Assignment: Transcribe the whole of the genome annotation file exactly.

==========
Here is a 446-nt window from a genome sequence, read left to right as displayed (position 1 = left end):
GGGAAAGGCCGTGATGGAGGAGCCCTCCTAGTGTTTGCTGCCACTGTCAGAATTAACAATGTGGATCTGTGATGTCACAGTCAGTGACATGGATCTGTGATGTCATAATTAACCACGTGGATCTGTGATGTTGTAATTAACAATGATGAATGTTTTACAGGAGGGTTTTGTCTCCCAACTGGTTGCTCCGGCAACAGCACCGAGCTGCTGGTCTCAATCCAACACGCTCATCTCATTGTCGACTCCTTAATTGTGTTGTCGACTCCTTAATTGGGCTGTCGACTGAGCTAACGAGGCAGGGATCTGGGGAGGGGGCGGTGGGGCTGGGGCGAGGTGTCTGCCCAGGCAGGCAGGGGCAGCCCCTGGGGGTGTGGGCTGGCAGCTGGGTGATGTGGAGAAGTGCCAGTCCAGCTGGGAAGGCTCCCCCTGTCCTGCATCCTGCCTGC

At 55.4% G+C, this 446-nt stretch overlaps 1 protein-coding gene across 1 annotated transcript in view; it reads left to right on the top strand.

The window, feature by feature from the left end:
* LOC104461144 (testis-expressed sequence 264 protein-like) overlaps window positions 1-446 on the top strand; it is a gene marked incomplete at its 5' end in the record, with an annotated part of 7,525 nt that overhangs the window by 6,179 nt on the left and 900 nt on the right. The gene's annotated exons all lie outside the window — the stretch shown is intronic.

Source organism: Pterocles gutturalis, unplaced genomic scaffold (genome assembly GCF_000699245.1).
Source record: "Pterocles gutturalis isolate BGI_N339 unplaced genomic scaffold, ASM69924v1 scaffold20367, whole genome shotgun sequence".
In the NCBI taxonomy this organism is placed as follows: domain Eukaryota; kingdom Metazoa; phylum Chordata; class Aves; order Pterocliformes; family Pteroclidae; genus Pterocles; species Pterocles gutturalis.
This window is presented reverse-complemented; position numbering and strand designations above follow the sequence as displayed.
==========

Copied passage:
Here is a 446-nt window from a genome sequence, read left to right as displayed (position 1 = left end):
GGGAAAGGCCGTGATGGAGGAGCCCTCCTAGTGTTTGCTGCCACTGTCAGAATTAACAATGTGGATCTGTGATGTCACAGTCAGTGACATGGATCTGTGATGTCATAATTAACCACGTGGATCTGTGATGTTGTAATTAACAATGATGAATGTTTTACAGGAGGGTTTTGTCTCCCAACTGGTTGCTCCGGCAACAGCACCGAGCTGCTGGTCTCAATCCAACACGCTCATCTCATTGTCGACTCCTTAATTGTGTTGTCGACTCCTTAATTGGGCTGTCGACTGAGCTAACGAGGCAGGGATCTGGGGAGGGGGCGGTGGGGCTGGGGCGAGGTGTCTGCCCAGGCAGGCAGGGGCAGCCCCTGGGGGTGTGGGCTGGCAGCTGGGTGATGTGGAGAAGTGCCAGTCCAGCTGGGAAGGCTCCCCCTGTCCTGCATCCTGCCTGC

At 55.4% G+C, this 446-nt stretch overlaps 1 protein-coding gene across 1 annotated transcript in view; it reads left to right on the top strand.

The window, feature by feature from the left end:
* LOC104461144 (testis-expressed sequence 264 protein-like) overlaps window positions 1-446 on the top strand; it is a gene marked incomplete at its 5' end in the record, with an annotated part of 7,525 nt that overhangs the window by 6,179 nt on the left and 900 nt on the right. The gene's annotated exons all lie outside the window — the stretch shown is intronic.

Source organism: Pterocles gutturalis, unplaced genomic scaffold (genome assembly GCF_000699245.1).
Source record: "Pterocles gutturalis isolate BGI_N339 unplaced genomic scaffold, ASM69924v1 scaffold20367, whole genome shotgun sequence".
In the NCBI taxonomy this organism is placed as follows: domain Eukaryota; kingdom Metazoa; phylum Chordata; class Aves; order Pterocliformes; family Pteroclidae; genus Pterocles; species Pterocles gutturalis.
This window is presented reverse-complemented; position numbering and strand designations above follow the sequence as displayed.